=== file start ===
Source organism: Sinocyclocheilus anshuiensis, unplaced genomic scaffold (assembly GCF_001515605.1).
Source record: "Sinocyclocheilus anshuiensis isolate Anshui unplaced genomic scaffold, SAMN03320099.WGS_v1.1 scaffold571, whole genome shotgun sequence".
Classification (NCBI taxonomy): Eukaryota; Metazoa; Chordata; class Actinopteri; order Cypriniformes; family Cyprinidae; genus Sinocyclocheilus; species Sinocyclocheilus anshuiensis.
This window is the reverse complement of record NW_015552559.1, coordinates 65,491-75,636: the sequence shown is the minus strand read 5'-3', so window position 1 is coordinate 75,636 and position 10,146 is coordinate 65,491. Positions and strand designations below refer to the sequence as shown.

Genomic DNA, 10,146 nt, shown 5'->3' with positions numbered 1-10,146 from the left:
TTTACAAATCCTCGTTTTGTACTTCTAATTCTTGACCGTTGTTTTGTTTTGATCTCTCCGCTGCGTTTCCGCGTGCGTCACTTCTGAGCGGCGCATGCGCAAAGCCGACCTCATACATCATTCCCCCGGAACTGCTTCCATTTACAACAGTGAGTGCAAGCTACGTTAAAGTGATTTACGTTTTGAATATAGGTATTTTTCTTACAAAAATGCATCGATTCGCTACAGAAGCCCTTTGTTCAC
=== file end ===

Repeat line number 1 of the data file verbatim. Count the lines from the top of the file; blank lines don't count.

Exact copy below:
Source organism: Sinocyclocheilus anshuiensis, unplaced genomic scaffold (assembly GCF_001515605.1).